Monday, July 12, 2010
How The Court's Sarbanes-Oxley Decision Affects Social Security (and Other) Policies
Yesterday's NY Times carried a story about tensions between Congress and the Social Security Administration (SSA), along with tensions inside the SSA, over the critical task of how to keep the numbers concerning social security honest. The key figure is the agency's chief actuary; the current actuary has served 37 years and apparently has earned Congress's respect for his independence, accuracy, and reliability. His independence is legally protected by standard "for-cause" removal provisions -- the head of the SSA cannot fire the actuary at will (and therefore pressure the actuary) but only if specific, demonstrated good-cause reasons exist. This is especially important because there is, in fact, tension between the current head of the SSA and the actuary over some issues. Yet if the comments from House and Senate members in the Times story are accepted, this system has worked; for all the political and policy struggles over social security, at least policymakers have been able to rely on the numbers the chief actuary has generated.
Many have argued that ALL the "alphabet agencies" FAA, FTC, etc., are as situated unconstitutional. The argument goes that the SCOTUS has created a legal fiction--out-right lied thru their teeth, actually--by justifying the view that they are Constitutional by saying that they hold/exercise only *quasi* legislative/executive/judicial powers. Yet as critics have pointed out, when one is fined millions of dollars by the FCC for "obscene" on-air language, the fine is paid with REAL, not *quasi* dollars; and if one is found guilty by an FTC or FDA administrative law judge of selling adulterated drugs and sentenced to jail, one cools one's heels in a REAL jail--not a *quasi* one.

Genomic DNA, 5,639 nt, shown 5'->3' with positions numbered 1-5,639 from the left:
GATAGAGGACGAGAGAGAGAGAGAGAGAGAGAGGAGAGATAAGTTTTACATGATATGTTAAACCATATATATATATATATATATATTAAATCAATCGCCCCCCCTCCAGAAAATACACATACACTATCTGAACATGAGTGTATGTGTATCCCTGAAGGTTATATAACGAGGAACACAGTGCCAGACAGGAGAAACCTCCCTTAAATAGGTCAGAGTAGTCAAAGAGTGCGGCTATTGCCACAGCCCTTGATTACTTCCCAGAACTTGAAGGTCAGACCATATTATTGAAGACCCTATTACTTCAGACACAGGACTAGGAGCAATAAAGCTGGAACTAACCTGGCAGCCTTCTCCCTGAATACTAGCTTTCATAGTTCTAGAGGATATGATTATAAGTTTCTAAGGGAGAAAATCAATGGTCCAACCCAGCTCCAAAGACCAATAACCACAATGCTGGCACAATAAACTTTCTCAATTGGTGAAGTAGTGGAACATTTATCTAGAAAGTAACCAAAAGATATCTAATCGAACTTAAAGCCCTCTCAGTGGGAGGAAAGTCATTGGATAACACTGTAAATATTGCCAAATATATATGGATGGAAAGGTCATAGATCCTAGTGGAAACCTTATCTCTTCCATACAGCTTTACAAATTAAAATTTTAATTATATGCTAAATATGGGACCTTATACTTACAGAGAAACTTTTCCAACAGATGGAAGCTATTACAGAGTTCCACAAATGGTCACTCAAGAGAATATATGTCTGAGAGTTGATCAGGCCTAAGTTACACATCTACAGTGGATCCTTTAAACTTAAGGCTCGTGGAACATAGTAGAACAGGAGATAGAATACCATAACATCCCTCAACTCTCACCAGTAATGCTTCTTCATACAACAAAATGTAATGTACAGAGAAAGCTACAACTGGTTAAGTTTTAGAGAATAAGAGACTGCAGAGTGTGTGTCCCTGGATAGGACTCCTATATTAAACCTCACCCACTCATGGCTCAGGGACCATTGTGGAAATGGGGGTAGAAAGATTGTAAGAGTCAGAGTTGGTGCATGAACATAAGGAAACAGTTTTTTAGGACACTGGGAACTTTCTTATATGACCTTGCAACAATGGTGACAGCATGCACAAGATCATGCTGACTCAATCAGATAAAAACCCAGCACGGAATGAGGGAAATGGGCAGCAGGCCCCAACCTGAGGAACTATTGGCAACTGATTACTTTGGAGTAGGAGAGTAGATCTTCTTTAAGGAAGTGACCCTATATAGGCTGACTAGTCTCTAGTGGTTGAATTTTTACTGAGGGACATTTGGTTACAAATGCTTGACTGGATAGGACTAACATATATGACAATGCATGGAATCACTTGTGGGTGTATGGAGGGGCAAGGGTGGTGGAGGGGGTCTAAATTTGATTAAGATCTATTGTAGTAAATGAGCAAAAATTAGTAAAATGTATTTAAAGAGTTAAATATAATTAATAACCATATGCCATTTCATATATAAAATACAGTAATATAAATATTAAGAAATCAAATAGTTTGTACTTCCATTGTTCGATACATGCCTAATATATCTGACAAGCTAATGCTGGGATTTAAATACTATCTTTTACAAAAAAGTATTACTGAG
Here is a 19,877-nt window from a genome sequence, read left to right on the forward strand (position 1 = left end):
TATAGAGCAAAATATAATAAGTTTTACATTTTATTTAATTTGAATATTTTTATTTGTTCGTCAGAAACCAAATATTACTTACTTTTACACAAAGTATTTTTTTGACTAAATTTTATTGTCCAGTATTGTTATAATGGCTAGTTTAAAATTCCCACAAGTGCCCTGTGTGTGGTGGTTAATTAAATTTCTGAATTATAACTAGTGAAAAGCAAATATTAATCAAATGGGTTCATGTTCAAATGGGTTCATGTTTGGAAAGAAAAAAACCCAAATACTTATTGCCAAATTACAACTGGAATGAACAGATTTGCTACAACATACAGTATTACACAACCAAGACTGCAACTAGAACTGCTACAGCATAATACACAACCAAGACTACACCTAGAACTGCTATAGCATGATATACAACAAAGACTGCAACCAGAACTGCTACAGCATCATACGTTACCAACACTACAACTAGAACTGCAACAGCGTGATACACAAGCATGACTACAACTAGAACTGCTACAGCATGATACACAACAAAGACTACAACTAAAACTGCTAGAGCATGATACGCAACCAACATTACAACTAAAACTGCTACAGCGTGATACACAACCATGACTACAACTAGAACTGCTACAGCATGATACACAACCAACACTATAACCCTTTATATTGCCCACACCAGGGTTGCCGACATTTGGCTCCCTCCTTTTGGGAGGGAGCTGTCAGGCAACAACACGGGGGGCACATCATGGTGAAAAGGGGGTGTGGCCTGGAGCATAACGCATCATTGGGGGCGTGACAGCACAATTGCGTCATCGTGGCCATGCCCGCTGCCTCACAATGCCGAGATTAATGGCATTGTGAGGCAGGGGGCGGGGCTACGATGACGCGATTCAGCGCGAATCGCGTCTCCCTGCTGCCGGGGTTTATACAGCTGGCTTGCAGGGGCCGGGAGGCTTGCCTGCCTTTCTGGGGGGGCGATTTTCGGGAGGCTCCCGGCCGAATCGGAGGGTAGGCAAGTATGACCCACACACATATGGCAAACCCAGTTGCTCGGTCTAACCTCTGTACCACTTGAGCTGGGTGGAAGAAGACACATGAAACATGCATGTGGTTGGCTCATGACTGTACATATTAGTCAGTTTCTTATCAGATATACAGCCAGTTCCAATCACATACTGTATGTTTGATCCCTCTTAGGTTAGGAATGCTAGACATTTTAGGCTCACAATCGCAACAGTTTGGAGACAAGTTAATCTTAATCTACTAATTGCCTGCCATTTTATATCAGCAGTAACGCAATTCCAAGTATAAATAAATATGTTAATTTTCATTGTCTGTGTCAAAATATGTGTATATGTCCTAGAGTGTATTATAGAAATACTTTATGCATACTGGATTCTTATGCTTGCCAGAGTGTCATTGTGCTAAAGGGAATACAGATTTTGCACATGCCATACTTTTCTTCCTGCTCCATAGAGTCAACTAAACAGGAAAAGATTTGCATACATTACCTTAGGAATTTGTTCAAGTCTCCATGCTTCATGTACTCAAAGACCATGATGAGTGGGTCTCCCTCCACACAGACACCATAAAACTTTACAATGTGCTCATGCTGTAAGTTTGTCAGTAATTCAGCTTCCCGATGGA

Seen in the above light, many argue that the proper place for these agencies is within the Administrative/Executive branch where power, authority and responsibility can be properly mated.
A classic example of the perils of the status quo took place during the Clinton Administration when, with both the President and VP out of the country during a trade dispute with Japan the Federal Maritime Commission--ON ITS OWN WITH NO CONSULTATION WITH THE PRESIDENT,SEC OF STATE OR DEFENSE, AND USING CURRENT STATUTORY AUTHORITY--ordered the Coast Guard to intercept Japanese ships with orders to fire warning shots if they refused to turn back--a potential act of war.
That such a little-known "independent" "administrative" agency should have the power to order independently on its own, and with no consultation, what is, in effect, an act of war with a foreign nation is an intolerable state of affairs and only spotlights the inherent illogic of the present position/role of the "independent" Administrative Agencies within our governmental structure.
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